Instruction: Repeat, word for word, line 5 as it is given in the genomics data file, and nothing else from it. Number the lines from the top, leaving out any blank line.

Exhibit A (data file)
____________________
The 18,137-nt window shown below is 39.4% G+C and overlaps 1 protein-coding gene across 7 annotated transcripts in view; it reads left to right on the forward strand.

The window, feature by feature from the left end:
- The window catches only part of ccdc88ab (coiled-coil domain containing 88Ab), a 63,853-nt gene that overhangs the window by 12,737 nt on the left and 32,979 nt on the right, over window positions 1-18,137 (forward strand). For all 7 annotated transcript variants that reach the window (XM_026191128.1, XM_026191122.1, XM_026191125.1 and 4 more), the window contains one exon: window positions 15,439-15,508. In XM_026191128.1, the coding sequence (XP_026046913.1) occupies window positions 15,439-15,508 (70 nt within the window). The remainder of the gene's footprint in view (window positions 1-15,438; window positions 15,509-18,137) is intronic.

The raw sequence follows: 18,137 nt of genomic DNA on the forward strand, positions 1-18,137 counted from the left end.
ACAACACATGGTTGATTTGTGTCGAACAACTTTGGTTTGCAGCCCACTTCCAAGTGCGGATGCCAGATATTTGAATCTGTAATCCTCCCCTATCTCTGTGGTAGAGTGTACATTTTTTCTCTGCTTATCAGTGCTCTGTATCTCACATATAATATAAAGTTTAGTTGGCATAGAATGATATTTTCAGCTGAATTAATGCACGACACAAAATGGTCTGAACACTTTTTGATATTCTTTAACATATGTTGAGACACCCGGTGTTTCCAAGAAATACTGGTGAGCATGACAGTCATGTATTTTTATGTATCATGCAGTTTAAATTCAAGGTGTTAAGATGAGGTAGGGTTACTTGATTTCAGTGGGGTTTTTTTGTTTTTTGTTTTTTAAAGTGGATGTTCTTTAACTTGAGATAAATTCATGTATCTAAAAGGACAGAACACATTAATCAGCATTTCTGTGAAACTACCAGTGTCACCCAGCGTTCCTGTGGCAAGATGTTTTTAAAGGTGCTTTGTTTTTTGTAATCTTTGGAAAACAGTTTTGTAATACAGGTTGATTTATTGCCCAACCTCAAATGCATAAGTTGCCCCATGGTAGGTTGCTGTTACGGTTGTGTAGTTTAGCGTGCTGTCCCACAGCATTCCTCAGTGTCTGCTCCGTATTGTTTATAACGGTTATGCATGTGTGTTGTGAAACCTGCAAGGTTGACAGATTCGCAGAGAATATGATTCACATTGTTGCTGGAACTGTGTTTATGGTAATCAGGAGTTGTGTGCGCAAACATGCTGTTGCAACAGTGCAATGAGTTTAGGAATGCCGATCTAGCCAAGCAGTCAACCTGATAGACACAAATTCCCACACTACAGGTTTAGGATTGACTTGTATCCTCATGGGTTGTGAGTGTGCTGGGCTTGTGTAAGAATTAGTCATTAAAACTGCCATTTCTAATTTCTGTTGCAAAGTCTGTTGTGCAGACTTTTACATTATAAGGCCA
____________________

ACAACACATGGTTGATTTGTGTCGAACAACTTTGGTTTGCAGCCCACTTCCAAGTGCGGATGCCAGATATTTGAATCTGTAATCCTCCCCTATCTCTGTGGTAGAGTGTACATTTTTTCTCTGCTTATCAGTGCTCTGTATCTCACATATAATATAAAGTTTAGTTGGCATAGAATGATATTTTCAGCTGAATTAATGCACGACACAAAATGGTCTGAACACTTTTTGATATTCTTTAACATATGTTGAGACACCCGGTGTTTCCAAGAAATACTGGTGAGCATGACAGTCATGTATTTTTATGTATCATGCAGTTTAAATTCAAGGTGTTAAGATGAGGTAGGGTTACTTGATTTCAGTGGGGTTTTTTTGTTTTTTGTTTTTTAAAGTGGATGTTCTTTAACTTGAGATAAATTCATGTATCTAAAAGGACAGAACACATTAATCAGCATTTCTGTGAAACTACCAGTGTCACCCAGCGTTCCTGTGGCAAGATGTTTTTAAAGGTGCTTTGTTTTTTGTAATCTTTGGAAAACAGTTTTGTAATACAGGTTGATTTATTGCCCAACCTCAAATGCATAAGTTGCCCCATGGTAGGTTGCTGTTACGGTTGTGTAGTTTAGCGTGCTGTCCCACAGCATTCCTCAGTGTCTGCTCCGTATTGTTTATAACGGTTATGCATGTGTGTTGTGAAACCTGCAAGGTTGACAGATTCGCAGAGAATATGATTCACATTGTTGCTGGAACTGTGTTTATGGTAATCAGGAGTTGTGTGCGCAAACATGCTGTTGCAACAGTGCAATGAGTTTAGGAATGCCGATCTAGCCAAGCAGTCAACCTGATAGACACAAATTCCCACACTACAGGTTTAGGATTGACTTGTATCCTCATGGGTTGTGAGTGTGCTGGGCTTGTGTAAGAATTAGTCATTAAAACTGCCATTTCTAATTTCTGTTGCAAAGTCTGTTGTGCAGACTTTTACATTATAAGGCCA